For the most part, we experience the bizarre events of this story along with its protagonist, John Unger. We get to hear his thoughts, his perspective, and we generally aren't privy to things outsider of his own range of perception. Because of this, we see the Washington Estate through the eyes of an outsider. The estate is painted as a strange, unknown world because that's what it is to John Unger. Consider how different things would appear if we heard the story through, say, Percy's eyes.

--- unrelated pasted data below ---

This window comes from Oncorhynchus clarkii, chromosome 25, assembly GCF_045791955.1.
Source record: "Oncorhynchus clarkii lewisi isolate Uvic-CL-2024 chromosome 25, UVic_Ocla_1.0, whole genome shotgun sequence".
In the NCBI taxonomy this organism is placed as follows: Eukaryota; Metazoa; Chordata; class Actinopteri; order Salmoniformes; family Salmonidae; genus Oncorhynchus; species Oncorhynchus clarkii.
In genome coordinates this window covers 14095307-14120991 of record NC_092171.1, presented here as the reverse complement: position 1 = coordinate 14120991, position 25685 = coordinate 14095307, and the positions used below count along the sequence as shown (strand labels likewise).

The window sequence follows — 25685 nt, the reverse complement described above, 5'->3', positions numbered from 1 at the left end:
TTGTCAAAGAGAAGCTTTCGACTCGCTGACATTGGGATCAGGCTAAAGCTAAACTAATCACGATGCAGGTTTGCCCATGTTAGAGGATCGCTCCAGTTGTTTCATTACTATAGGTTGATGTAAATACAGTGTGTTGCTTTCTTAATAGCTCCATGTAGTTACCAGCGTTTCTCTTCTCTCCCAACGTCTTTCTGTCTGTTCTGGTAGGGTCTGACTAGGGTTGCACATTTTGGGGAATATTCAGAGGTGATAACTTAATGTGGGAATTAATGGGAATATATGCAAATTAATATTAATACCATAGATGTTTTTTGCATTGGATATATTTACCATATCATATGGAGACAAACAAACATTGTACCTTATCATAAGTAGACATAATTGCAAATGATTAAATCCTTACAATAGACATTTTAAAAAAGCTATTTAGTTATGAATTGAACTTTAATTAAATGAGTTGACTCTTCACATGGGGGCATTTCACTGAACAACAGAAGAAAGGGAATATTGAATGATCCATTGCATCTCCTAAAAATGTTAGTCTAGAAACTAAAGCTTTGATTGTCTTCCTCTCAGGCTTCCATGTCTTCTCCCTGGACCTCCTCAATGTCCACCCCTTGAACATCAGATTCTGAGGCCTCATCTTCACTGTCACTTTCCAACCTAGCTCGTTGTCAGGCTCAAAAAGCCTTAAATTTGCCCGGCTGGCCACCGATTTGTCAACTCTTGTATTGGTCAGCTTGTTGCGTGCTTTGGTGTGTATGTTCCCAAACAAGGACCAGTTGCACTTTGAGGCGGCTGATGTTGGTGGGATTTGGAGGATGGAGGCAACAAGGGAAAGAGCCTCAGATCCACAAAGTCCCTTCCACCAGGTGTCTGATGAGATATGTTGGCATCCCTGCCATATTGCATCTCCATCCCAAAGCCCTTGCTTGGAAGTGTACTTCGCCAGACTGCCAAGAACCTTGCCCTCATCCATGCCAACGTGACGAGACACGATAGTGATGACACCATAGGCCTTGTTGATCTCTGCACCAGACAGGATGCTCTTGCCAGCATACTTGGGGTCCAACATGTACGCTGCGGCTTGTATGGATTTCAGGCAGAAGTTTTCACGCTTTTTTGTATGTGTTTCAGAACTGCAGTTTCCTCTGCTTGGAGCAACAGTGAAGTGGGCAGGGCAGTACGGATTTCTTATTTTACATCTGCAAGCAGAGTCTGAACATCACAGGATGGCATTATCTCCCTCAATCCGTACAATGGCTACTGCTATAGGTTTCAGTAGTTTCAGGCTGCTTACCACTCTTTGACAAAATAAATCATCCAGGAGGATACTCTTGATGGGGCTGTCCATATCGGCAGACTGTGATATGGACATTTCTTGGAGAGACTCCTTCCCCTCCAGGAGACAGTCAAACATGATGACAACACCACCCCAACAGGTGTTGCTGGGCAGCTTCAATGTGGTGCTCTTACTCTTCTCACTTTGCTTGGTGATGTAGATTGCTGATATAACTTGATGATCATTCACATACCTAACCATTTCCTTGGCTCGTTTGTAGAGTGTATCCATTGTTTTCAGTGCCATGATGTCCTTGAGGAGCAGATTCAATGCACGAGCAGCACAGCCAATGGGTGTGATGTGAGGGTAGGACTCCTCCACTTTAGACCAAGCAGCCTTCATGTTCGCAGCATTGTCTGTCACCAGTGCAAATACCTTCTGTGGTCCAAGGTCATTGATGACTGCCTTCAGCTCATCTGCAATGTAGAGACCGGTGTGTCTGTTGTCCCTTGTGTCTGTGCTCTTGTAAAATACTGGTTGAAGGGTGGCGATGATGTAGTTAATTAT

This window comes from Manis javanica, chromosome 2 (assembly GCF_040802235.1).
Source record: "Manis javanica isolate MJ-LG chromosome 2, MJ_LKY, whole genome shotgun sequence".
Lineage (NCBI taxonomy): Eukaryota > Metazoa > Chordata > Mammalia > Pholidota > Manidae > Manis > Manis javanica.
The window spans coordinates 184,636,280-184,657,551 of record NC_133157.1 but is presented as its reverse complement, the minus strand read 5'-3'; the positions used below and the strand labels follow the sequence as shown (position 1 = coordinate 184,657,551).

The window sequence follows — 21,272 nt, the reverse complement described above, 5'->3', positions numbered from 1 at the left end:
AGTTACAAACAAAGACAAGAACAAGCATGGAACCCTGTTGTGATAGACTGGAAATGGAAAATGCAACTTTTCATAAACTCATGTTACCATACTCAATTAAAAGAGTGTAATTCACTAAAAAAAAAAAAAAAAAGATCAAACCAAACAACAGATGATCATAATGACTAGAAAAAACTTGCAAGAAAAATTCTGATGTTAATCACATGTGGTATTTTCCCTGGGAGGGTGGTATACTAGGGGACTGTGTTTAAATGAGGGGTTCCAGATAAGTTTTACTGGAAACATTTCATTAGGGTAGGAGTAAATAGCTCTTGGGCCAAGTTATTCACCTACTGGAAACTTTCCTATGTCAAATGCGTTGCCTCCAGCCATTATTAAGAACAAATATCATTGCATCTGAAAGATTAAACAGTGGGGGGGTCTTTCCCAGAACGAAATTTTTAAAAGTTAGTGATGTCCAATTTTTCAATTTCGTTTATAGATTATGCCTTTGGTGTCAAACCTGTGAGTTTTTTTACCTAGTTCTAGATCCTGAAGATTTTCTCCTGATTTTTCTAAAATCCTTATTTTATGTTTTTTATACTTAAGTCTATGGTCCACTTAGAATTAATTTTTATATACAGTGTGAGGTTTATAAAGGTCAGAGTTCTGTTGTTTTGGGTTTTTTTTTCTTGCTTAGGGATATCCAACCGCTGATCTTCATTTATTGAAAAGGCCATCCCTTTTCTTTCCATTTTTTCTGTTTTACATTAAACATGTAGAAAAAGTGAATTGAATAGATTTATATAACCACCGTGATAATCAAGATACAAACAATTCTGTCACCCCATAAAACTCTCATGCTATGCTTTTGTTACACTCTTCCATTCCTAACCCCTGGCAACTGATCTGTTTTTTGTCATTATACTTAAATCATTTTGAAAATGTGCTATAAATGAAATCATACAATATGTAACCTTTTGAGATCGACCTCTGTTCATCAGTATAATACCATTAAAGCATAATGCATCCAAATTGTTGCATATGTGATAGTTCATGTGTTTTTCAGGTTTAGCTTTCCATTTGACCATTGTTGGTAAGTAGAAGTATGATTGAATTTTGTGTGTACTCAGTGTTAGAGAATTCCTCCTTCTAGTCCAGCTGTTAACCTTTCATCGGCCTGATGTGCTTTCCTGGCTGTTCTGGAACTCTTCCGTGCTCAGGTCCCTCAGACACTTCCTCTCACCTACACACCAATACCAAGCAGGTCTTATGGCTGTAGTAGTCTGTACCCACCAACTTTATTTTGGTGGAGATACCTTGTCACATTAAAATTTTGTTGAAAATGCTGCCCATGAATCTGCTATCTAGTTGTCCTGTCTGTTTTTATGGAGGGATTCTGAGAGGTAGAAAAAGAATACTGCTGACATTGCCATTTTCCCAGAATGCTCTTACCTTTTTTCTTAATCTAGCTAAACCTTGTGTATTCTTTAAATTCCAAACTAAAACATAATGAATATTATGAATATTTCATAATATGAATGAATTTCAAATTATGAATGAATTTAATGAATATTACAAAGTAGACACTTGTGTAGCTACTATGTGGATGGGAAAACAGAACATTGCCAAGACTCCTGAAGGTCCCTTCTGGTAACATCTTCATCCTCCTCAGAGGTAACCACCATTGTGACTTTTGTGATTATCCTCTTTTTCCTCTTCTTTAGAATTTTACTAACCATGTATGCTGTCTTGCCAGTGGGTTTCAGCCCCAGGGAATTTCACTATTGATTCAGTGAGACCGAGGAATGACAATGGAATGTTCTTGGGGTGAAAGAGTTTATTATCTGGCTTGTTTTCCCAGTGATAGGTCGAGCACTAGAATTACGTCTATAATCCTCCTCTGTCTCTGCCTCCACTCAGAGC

Though we do stick to John's perspective for most of the story, there is the occasional moment where the narrator breaks through and provides us with his pearls (diamonds?) of wisdom. When the village of Fish is described, for example, we know that this is the narrator speaking, not a glimpse into John's thoughts. Another important passage is the slightly cryptic message about youth inserted about halfway through the story ("it is youth's felicity as well as its insufficiency that it can never live in the present" [5.3]).